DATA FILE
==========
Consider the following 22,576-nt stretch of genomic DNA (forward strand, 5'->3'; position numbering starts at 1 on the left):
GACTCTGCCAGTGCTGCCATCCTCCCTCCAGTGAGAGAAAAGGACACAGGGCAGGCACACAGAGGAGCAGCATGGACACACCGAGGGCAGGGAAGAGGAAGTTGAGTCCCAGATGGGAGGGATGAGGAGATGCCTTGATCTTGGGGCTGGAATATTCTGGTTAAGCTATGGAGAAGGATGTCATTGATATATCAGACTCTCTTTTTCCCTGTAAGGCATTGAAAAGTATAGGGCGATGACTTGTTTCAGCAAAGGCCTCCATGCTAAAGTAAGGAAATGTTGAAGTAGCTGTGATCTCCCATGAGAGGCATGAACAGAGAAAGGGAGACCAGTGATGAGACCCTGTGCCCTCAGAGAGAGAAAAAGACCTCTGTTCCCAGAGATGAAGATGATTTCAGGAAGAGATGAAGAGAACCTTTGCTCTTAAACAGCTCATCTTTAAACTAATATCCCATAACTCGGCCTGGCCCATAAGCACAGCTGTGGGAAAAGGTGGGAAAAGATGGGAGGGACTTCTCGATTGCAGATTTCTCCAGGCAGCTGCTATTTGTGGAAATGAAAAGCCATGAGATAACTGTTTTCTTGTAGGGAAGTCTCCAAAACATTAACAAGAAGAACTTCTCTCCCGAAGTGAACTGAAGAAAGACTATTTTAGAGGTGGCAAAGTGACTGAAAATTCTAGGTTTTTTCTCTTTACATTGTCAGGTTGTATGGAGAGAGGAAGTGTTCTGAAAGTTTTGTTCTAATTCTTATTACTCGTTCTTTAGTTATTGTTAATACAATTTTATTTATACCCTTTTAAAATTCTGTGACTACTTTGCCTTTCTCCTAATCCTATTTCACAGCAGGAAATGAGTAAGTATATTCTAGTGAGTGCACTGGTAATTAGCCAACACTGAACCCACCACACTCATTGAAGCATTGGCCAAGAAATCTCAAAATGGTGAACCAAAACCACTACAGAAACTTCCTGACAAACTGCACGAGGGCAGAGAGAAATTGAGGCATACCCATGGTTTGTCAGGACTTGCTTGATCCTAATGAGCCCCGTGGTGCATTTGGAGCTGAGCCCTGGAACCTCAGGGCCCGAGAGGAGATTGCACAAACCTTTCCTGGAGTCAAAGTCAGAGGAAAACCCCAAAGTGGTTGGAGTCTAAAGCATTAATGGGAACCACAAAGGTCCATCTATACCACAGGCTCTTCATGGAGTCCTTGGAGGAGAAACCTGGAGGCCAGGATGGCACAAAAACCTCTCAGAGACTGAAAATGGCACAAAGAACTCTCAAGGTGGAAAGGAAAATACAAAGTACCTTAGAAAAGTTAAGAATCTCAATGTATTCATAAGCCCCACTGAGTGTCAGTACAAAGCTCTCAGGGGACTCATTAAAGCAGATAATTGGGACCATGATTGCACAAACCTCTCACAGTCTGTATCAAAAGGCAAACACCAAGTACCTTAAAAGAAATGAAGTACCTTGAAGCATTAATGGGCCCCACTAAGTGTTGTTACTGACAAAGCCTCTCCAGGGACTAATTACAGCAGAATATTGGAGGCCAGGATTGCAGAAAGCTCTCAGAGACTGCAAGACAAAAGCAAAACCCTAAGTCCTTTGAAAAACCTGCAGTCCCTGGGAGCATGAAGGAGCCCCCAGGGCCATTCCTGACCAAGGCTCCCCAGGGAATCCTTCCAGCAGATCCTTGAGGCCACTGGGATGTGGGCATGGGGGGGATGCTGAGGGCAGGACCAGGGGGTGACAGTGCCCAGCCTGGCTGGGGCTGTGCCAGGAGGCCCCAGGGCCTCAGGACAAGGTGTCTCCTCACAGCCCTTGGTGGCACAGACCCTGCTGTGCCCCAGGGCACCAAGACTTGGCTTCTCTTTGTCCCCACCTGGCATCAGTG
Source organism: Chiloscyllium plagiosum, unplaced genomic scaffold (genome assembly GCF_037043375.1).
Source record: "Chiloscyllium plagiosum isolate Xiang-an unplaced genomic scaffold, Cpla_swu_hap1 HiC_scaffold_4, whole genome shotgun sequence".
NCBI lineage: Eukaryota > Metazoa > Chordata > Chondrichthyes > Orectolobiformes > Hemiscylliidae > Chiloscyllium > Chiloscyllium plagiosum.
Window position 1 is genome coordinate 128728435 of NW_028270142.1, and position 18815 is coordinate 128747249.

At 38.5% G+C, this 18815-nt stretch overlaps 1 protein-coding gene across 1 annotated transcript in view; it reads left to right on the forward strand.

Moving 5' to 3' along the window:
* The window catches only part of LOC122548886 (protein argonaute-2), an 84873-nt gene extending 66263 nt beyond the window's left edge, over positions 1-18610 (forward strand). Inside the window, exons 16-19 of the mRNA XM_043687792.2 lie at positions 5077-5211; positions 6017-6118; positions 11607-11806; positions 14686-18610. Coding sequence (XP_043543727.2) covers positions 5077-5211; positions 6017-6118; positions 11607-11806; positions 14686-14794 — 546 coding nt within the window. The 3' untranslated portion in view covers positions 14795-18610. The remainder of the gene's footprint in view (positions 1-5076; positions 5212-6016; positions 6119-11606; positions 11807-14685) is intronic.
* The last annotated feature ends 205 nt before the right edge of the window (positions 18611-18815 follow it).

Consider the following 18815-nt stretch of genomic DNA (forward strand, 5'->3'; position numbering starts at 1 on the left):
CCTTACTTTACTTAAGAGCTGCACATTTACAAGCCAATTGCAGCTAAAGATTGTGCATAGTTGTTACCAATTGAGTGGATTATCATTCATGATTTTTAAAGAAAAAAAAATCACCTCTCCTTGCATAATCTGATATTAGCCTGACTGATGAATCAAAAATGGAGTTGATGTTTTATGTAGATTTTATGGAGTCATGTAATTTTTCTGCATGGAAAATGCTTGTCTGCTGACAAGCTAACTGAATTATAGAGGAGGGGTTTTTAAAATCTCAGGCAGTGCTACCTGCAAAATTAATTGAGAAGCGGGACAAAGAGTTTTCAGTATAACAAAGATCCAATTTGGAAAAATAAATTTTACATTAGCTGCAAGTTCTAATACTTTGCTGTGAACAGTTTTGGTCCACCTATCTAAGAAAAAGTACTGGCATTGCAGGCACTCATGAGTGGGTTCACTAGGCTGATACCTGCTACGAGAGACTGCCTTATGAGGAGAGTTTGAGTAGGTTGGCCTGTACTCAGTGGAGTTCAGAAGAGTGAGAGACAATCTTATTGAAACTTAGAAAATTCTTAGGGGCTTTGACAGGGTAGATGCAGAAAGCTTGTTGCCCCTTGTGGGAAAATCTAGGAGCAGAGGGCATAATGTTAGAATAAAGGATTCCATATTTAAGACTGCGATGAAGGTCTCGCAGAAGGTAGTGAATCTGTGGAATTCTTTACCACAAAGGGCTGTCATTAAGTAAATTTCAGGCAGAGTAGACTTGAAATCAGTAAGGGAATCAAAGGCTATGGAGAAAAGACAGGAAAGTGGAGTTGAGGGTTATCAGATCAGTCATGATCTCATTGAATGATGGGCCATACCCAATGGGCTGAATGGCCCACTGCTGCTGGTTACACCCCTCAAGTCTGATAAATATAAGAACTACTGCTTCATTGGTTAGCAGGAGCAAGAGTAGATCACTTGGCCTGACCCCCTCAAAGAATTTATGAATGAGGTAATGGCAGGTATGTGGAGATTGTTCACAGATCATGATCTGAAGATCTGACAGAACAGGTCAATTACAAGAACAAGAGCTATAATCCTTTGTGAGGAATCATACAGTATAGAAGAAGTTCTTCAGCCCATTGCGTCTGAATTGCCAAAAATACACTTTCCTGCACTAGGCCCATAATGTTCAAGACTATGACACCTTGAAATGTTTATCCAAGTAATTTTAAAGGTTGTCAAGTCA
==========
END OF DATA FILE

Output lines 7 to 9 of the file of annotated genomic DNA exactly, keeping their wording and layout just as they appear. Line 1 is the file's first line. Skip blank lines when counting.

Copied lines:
At 38.5% G+C, this 18815-nt stretch overlaps 1 protein-coding gene across 1 annotated transcript in view; it reads left to right on the forward strand.

Moving 5' to 3' along the window:
* The window catches only part of LOC122548886 (protein argonaute-2), an 84873-nt gene extending 66263 nt beyond the window's left edge, over positions 1-18610 (forward strand). Inside the window, exons 16-19 of the mRNA XM_043687792.2 lie at positions 5077-5211; positions 6017-6118; positions 11607-11806; positions 14686-18610. Coding sequence (XP_043543727.2) covers positions 5077-5211; positions 6017-6118; positions 11607-11806; positions 14686-14794 — 546 coding nt within the window. The 3' untranslated portion in view covers positions 14795-18610. The remainder of the gene's footprint in view (positions 1-5076; positions 5212-6016; positions 6119-11606; positions 11807-14685) is intronic.